Relatively few tropical storms ever make it as far north as Greenland, the ice-covered island that straddles the Arctic Circle east of Canada. But the ones that do appear to be inflicting serious damage – and not just on Greenland.

A study published Monday shows that warm, tropical air masses are accelerating the melting of Greenland’s ice sheets, exacerbating a problem that already is contributing to rising sea levels around the globe. The Greenland Ice Sheet currently covers more than 650,000 square miles, an area three times the size of Texas. Previous studies have documented rapid melting on the periphery of the ice sheet, which is losing mass at a rate 30 percent faster than in the late 1970s.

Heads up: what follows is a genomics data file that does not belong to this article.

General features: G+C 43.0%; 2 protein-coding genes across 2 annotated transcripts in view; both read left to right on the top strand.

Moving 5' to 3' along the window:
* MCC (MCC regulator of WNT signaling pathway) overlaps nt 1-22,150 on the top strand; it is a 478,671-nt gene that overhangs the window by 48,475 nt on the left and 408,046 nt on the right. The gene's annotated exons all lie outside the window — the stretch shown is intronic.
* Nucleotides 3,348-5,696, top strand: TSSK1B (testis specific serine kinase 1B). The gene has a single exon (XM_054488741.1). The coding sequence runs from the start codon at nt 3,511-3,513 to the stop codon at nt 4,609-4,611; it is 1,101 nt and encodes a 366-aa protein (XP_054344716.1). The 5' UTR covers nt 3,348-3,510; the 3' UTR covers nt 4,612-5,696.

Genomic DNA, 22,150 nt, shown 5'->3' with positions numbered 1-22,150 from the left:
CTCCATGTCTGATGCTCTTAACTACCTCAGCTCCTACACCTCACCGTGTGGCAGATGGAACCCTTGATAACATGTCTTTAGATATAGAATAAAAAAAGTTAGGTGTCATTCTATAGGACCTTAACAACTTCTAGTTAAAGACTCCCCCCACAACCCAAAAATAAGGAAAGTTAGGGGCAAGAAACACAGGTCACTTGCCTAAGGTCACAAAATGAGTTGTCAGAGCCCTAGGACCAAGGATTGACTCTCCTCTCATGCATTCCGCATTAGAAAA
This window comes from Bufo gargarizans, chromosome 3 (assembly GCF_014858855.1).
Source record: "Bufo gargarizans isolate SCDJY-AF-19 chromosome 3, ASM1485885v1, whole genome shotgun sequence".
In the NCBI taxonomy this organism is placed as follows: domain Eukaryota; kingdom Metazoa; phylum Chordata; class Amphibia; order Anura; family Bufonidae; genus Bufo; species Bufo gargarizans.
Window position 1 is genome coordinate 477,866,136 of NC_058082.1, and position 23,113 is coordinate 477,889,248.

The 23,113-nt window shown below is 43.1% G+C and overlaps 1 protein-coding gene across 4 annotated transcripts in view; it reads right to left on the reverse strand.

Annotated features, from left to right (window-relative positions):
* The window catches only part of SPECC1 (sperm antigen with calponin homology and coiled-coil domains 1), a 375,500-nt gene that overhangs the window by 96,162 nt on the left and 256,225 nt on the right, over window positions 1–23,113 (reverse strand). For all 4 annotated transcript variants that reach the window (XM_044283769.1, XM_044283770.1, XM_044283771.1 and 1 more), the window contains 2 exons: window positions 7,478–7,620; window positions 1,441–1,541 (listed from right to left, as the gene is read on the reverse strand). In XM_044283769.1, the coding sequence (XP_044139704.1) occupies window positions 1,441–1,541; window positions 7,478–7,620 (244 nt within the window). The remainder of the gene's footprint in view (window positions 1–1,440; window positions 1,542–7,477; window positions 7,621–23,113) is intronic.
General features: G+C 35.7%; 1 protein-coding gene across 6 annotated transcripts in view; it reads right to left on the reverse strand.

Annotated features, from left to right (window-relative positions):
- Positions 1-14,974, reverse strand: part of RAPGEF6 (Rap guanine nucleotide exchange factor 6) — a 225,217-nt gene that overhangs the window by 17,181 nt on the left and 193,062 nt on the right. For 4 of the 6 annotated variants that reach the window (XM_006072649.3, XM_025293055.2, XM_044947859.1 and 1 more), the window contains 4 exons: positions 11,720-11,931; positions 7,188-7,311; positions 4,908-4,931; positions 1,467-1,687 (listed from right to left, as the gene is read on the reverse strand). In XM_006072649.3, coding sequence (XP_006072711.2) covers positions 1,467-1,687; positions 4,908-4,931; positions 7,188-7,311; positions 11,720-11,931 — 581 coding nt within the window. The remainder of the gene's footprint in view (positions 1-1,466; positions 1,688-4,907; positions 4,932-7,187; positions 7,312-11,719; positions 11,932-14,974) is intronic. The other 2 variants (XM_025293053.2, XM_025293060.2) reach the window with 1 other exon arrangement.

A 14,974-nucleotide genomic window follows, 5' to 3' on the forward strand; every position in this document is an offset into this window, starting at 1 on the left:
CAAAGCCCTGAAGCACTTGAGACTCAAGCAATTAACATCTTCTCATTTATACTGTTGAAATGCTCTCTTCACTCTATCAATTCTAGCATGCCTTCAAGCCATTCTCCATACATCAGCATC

But new research shows tropical systems that hit Greenland in the autumn months cause a sharp spike in thawing. Unusually warm topical air and rainfall melt the surface ice and speed up the movement of glaciers at a time when the Arctic is normally turning colder, according to the study in the journal Nature GeoScience.


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